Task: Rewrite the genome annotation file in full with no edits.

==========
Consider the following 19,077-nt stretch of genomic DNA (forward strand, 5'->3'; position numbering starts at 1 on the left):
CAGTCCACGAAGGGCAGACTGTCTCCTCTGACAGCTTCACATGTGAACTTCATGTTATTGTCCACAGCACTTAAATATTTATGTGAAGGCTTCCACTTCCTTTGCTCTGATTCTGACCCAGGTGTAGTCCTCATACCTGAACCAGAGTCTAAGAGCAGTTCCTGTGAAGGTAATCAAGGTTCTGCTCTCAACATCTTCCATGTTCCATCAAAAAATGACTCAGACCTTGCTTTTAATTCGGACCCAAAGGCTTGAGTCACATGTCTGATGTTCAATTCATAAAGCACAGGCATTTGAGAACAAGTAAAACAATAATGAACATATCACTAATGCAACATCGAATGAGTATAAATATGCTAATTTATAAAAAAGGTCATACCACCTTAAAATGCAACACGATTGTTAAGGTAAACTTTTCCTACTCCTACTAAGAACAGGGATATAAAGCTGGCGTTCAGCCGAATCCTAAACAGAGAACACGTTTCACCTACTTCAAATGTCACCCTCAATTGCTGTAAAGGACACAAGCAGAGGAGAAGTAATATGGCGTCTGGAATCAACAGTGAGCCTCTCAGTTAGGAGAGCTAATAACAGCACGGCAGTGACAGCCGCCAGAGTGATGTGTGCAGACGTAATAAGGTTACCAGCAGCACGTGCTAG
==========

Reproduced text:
Consider the following 19,077-nt stretch of genomic DNA (forward strand, 5'->3'; position numbering starts at 1 on the left):
CAGTCCACGAAGGGCAGACTGTCTCCTCTGACAGCTTCACATGTGAACTTCATGTTATTGTCCACAGCACTTAAATATTTATGTGAAGGCTTCCACTTCCTTTGCTCTGATTCTGACCCAGGTGTAGTCCTCATACCTGAACCAGAGTCTAAGAGCAGTTCCTGTGAAGGTAATCAAGGTTCTGCTCTCAACATCTTCCATGTTCCATCAAAAAATGACTCAGACCTTGCTTTTAATTCGGACCCAAAGGCTTGAGTCACATGTCTGATGTTCAATTCATAAAGCACAGGCATTTGAGAACAAGTAAAACAATAATGAACATATCACTAATGCAACATCGAATGAGTATAAATATGCTAATTTATAAAAAAGGTCATACCACCTTAAAATGCAACACGATTGTTAAGGTAAACTTTTCCTACTCCTACTAAGAACAGGGATATAAAGCTGGCGTTCAGCCGAATCCTAAACAGAGAACACGTTTCACCTACTTCAAATGTCACCCTCAATTGCTGTAAAGGACACAAGCAGAGGAGAAGTAATATGGCGTCTGGAATCAACAGTGAGCCTCTCAGTTAGGAGAGCTAATAACAGCACGGCAGTGACAGCCGCCAGAGTGATGTGTGCAGACGTAATAAGGTTACCAGCAGCACGTGCTAG